Panel allows drilling on some Ohio-owned lands but delays vote on leases in state parks
As dozens of anti-fracking activists watched, an Ohio Department of Natural Resources panel voted to let companies bid on rights to drill in four parcels of state-owned land. But the Oil and Gas Land Management Commission postponed voting on drilling in state parks to its next meeting.
As activists shouted "shame" and "yes men," votes on nominations for leases to drill on land owned by the Ohio Department of Transportation went forward. The four parcels of land are public rights-of-way near state routes in eastern Ohio.
The vote from the commission means drilling companies have the next three months to bid on the leases. When the open-bid period closes, the commission must then select the highest and best bid.
But votes on leases in Salt Fork State Park, north of Cambridge, Wolf Run State Park, south of Cambridge and Zepernick Wildlife Area, east of Canton, were tabled until the commission's next session to allow time for some legal questions to be answered.
A spokesman with the Ohio Oil and Gas Association said that’s fine.
“There's no rush here. We've been at this since 2011. And so it's important to get it right and get it right the first time," said Michael Chadsey, who was in the packed room for the meeting. "That will give them time to do their research and have their conversations and talk with the DNR and talk with the industry about how's the best, what's the best plan to move forward."
While the decision to put off votes on leases for drilling in state parks may have seemed to be a relief to the activists, they aren't pleased.
“I'm not happy because our campaign was to get denials on all the nominations - ODOT [land], the parks, the wildlife areas. So I'm not satisfied with that," said Roxanne Groff with Save Ohio Parks. "To me, it just looks like a pathway to go ahead and do approvals on all the nominations."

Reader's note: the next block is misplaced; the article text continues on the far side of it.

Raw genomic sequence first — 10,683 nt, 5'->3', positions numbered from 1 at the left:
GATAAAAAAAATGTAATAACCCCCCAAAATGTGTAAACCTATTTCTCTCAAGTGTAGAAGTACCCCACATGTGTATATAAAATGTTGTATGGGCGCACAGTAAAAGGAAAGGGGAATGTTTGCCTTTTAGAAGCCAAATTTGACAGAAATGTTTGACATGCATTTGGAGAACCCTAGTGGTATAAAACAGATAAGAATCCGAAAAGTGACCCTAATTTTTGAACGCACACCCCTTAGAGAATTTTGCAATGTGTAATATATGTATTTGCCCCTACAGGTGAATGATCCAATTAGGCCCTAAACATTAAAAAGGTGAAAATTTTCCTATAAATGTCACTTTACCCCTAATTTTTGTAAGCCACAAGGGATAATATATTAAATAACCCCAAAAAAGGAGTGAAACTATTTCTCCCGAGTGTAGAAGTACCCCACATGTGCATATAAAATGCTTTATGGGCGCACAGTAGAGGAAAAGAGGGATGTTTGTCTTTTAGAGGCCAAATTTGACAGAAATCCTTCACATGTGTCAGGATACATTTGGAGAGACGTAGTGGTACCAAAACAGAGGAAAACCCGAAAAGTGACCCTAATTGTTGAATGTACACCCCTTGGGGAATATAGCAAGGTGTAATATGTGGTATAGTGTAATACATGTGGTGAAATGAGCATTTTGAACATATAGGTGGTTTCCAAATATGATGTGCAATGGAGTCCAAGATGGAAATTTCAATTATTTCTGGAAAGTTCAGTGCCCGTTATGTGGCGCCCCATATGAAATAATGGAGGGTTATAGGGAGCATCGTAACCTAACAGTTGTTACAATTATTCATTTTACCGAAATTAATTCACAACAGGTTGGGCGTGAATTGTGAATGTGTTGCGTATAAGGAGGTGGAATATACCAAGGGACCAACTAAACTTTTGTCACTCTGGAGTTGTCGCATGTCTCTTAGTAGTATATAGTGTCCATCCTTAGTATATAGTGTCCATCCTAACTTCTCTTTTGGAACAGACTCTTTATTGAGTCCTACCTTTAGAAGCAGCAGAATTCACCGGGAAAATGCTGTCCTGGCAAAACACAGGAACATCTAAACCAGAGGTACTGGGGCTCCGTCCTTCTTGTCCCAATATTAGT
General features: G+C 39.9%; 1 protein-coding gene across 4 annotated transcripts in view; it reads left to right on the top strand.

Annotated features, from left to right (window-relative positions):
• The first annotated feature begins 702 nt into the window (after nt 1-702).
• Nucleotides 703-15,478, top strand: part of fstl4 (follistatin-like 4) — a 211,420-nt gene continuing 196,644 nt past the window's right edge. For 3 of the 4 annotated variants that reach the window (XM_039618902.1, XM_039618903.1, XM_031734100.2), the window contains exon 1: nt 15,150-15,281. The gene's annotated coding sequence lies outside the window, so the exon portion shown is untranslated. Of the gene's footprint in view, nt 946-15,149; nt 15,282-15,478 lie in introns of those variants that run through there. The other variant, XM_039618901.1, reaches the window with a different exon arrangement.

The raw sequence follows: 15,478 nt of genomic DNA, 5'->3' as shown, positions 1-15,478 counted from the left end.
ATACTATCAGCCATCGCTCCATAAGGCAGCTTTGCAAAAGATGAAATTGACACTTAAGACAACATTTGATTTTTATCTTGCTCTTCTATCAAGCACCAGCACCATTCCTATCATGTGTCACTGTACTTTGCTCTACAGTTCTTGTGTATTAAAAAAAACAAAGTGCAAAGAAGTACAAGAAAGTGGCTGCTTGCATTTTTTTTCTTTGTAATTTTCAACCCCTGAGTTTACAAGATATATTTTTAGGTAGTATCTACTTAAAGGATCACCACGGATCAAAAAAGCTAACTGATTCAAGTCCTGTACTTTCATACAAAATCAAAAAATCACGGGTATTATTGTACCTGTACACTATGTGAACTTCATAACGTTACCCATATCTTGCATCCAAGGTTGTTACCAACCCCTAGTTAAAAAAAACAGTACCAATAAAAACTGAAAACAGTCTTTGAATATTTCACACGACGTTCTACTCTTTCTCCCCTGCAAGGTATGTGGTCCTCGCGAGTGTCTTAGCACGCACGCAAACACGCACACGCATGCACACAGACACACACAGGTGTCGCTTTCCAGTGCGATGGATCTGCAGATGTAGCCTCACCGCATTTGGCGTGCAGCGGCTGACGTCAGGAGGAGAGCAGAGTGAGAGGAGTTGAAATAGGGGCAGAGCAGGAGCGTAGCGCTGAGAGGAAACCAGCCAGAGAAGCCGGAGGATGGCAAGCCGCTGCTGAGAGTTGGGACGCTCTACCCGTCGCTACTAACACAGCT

But commission chair Ryan Richardson said she doesn’t think state law allows the panel to block opening up state lands for oil and gas exploration.
"There is authority to disapprove, as I said during the meeting," Richardson said. "But I feel like that the statute is pretty clear that it is only for the considerations that are in the statute that we have the authority to deny."
Some of the nine things that are in that state law, Richardson said, are "open to additional debate and consideration," which is why the votes were tabled. Those considerations include economic benefits, environmental or geological impact, impact to visitors or users of land or public comments.
Certain information about companies that hope to win the leases to drill on state land is confidential and can't be disclosed at this point.
Some in the room called for the commission to allow public input. The public comment period on these nominations closed several weeks ago, and Richardson said this meeting was not the forum for comments.
“Certainly public comments are very important and something that we can and do consider," Richardson said. "But our criteria is set out in the statute of what we're supposed to consider with respect to individual nominated land.”
Richardson also briefly commented on the letters that came in supporting drilling with the names of people who didn’t authorize them or support it.
"As soon as those concerns were brought to our attention, we did share those with the attorney general's office, which we think is the appropriate body to investigate those," Richardson said. "There will be an investigation and so we will certainly cooperate with that and continue as we have to share any information that we have that might be relevant to their investigation."
The next meeting of the Oil and Gas Land Management Commission hasn't been set.
The state first allowed oil and gas exploration on state lands in 2011 under Gov. John Kasich, when the state was looking for new sources of revenue in what was estimated to be billions of dollars' worth of oil and natural gas reserves in eastern Ohio. But a few years later Kasich was publicly opposed to drilling and fracking on state lands.
A law that passed during the lame duck session in December sought to speed up the process of permitting drilling on state lands by changing the language on state approval from "may" to "shall." It also declared natural gas "green energy," though it's mostly methane.
Gov. Mike DeWine has said he signed the law because it just modified the existing statute allowing drilling on state lands, but "as long as I'm governor, we're not going to drill in state parks." But DeWine has also said horizontal drilling underneath a park from land outside of it is "a very different thing than going into the state park itself."